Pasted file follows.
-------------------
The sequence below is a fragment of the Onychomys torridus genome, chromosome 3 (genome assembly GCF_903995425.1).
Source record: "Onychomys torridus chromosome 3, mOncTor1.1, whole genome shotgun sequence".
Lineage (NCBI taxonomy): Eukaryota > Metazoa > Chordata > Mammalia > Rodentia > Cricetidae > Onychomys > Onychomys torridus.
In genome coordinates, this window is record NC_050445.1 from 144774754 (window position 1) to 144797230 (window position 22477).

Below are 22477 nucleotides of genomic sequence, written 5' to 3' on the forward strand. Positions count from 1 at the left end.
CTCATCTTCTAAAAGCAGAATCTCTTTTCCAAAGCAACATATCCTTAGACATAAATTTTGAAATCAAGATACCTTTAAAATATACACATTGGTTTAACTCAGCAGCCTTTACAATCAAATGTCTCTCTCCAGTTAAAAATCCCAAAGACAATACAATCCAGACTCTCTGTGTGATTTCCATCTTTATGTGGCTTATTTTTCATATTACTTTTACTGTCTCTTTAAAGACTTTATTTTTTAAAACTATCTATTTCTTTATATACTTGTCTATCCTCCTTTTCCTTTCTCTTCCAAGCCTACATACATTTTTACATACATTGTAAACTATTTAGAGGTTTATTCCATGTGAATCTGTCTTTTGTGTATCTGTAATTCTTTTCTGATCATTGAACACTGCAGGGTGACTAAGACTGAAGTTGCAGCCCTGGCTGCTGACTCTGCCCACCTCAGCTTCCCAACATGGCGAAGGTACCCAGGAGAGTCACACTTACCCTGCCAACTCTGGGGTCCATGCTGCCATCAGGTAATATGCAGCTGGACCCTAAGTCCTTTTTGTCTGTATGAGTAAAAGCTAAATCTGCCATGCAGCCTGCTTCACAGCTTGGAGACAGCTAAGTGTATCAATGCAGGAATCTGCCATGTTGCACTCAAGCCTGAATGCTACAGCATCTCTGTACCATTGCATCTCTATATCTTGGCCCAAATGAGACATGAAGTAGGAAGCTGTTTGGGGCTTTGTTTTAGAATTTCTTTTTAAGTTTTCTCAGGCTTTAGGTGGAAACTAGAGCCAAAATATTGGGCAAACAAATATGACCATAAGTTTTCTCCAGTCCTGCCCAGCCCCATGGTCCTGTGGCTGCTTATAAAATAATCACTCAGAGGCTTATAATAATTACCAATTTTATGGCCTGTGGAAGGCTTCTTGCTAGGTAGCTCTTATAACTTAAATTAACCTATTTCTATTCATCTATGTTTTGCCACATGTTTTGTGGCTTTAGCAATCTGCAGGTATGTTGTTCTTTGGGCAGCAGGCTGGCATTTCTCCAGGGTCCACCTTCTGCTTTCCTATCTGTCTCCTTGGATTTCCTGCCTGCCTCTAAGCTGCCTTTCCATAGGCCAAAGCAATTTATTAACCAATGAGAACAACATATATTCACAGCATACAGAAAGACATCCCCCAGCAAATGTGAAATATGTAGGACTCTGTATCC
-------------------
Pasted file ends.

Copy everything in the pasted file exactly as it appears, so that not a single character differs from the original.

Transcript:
The sequence below is a fragment of the Onychomys torridus genome, chromosome 3 (genome assembly GCF_903995425.1).
Source record: "Onychomys torridus chromosome 3, mOncTor1.1, whole genome shotgun sequence".
Lineage (NCBI taxonomy): Eukaryota > Metazoa > Chordata > Mammalia > Rodentia > Cricetidae > Onychomys > Onychomys torridus.
In genome coordinates, this window is record NC_050445.1 from 144774754 (window position 1) to 144797230 (window position 22477).

Below are 22477 nucleotides of genomic sequence, written 5' to 3' on the forward strand. Positions count from 1 at the left end.
CTCATCTTCTAAAAGCAGAATCTCTTTTCCAAAGCAACATATCCTTAGACATAAATTTTGAAATCAAGATACCTTTAAAATATACACATTGGTTTAACTCAGCAGCCTTTACAATCAAATGTCTCTCTCCAGTTAAAAATCCCAAAGACAATACAATCCAGACTCTCTGTGTGATTTCCATCTTTATGTGGCTTATTTTTCATATTACTTTTACTGTCTCTTTAAAGACTTTATTTTTTAAAACTATCTATTTCTTTATATACTTGTCTATCCTCCTTTTCCTTTCTCTTCCAAGCCTACATACATTTTTACATACATTGTAAACTATTTAGAGGTTTATTCCATGTGAATCTGTCTTTTGTGTATCTGTAATTCTTTTCTGATCATTGAACACTGCAGGGTGACTAAGACTGAAGTTGCAGCCCTGGCTGCTGACTCTGCCCACCTCAGCTTCCCAACATGGCGAAGGTACCCAGGAGAGTCACACTTACCCTGCCAACTCTGGGGTCCATGCTGCCATCAGGTAATATGCAGCTGGACCCTAAGTCCTTTTTGTCTGTATGAGTAAAAGCTAAATCTGCCATGCAGCCTGCTTCACAGCTTGGAGACAGCTAAGTGTATCAATGCAGGAATCTGCCATGTTGCACTCAAGCCTGAATGCTACAGCATCTCTGTACCATTGCATCTCTATATCTTGGCCCAAATGAGACATGAAGTAGGAAGCTGTTTGGGGCTTTGTTTTAGAATTTCTTTTTAAGTTTTCTCAGGCTTTAGGTGGAAACTAGAGCCAAAATATTGGGCAAACAAATATGACCATAAGTTTTCTCCAGTCCTGCCCAGCCCCATGGTCCTGTGGCTGCTTATAAAATAATCACTCAGAGGCTTATAATAATTACCAATTTTATGGCCTGTGGAAGGCTTCTTGCTAGGTAGCTCTTATAACTTAAATTAACCTATTTCTATTCATCTATGTTTTGCCACATGTTTTGTGGCTTTAGCAATCTGCAGGTATGTTGTTCTTTGGGCAGCAGGCTGGCATTTCTCCAGGGTCCACCTTCTGCTTTCCTATCTGTCTCCTTGGATTTCCTGCCTGCCTCTAAGCTGCCTTTCCATAGGCCAAAGCAATTTATTAACCAATGAGAACAACATATATTCACAGCATACAGAAAGACATCCCCCAGCAAATGTGAAATATGTAGGACTCTGTATCC